HAGAN: Yeah. I know some people can just turn it on and off right away, and I kind of can sometimes, but I think this role specifically was different emotionally for me. It was just demanding, physically and emotionally. And I felt like, at least when I was there in the house and showing up to work every day, I really just needed to concentrate and be in this all time.
SARA MALAKUL LANE: You had to be very focused.
The house and environment of the film are very sterile. Ben, can you talk about how the design and look of the house ties into the theme of the film?
CRESCIMAN: Yeah, absolutely. We picked the house for for a couple of reasons. One, we knew we wanted to be secluded in a geographic sense. You walk down multiple flights of stairs. You’re in this sort of like seven million dollar modern architecture prison, you know? So it worked. That first walk down the stairs for me was like, “Okay, I’m seeing this.” What I also thought was really excellent about the house was, particularly on the main floor, you couldn’t be anywhere without being visible from any other spot on the floor. So I thought it was really interesting to have this girl have grown up in a house where you’re never alone. Like, ever. And then going in and designing the space, we wanted to create an environment that was sort of sterile and hospital-like. I mean, it’s a home, but we didn’t want it to seem warm or lived-in. This is a place where people live, and nothing more, really.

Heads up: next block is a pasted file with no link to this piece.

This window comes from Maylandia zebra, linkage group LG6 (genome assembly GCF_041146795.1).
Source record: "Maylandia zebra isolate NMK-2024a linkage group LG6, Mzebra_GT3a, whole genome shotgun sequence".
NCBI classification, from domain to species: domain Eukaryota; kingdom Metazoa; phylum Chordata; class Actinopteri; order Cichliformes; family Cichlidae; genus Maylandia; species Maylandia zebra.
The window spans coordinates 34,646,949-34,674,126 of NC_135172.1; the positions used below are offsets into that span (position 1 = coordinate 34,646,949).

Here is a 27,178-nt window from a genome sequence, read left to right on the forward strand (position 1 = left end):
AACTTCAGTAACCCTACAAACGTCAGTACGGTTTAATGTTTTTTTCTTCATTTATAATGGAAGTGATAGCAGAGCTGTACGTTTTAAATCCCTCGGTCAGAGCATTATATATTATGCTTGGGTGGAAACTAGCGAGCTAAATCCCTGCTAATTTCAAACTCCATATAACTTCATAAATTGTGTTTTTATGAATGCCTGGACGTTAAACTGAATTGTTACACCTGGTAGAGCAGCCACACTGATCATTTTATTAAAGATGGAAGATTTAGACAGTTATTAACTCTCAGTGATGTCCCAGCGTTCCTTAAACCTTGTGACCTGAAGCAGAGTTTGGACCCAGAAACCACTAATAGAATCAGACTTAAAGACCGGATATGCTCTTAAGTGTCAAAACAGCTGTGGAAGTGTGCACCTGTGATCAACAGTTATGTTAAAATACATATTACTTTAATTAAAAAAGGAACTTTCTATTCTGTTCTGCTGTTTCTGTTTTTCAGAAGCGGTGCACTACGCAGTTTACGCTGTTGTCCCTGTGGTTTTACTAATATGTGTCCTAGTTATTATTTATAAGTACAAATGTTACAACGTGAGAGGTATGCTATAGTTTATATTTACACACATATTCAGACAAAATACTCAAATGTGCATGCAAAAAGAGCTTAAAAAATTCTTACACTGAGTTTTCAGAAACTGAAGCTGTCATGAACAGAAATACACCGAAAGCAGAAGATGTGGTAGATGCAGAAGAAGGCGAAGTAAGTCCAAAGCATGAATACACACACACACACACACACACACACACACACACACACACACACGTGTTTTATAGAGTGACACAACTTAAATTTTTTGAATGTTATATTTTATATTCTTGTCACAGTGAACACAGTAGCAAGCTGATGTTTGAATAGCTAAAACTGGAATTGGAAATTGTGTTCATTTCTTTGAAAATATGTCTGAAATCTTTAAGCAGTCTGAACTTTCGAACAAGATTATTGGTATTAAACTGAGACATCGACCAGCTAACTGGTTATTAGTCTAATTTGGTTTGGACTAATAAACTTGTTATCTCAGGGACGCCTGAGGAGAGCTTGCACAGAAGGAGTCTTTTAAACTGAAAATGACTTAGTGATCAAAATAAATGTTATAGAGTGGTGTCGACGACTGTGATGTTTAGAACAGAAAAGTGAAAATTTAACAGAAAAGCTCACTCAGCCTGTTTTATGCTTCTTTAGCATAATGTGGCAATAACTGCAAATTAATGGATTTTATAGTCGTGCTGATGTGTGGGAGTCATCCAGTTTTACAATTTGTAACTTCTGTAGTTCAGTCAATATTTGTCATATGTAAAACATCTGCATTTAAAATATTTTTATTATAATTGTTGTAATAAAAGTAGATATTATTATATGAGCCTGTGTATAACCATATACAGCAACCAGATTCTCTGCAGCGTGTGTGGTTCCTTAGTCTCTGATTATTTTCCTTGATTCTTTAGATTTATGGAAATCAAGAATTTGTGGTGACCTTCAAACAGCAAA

LANE: The house was definitely a main character in the movie. It was such a beautiful house. But the way it was shot and the way it’s portrayed in the movie was like this creepy vortex that if you happen to cross the gate and go in there — you’re fucked [everyone laughs].
And Peter, how do you shepherd this stuff along as a producer?
PETER NIEVES: You know, I read a lot of scripts and it’s such a good feeling to get one and just know you have to make it. And that was my experience with Sun Choke. It’s hard because this has been our baby for the last two years, and we still have a journey to go on with festivals and distribution, but we cared so much. We spent so much time together. It was a very personal project. It felt different. It’s not exactly an art film, but it felt like that kind of passion was put into it. It never felt like a product.
Was there a decompression period for you guys coming out of this?
HAGAN: It was Christmas. I had one day in LA that I was off and then the next day I flew to Tennessee and had Christmas. But yeah, it was good. And then literally after a week or two, I was like, “Alright, I’m ready. Let’s go. Let’s do another.”
LANE: For me, the last week of filming was kind of fun because I was just walking around Silverlake being blissfully unaware.
CRESCIMAN: Yeah, that’s true, once you were out of the house it was pretty easy for you [laughs]. The only person who had it real rough out of the house was Will Nichol.
LANE: I don’t know if he’s recovered, to be honest.
CRESCIMAN: Maybe not. [What we did to him] was fucking brutal.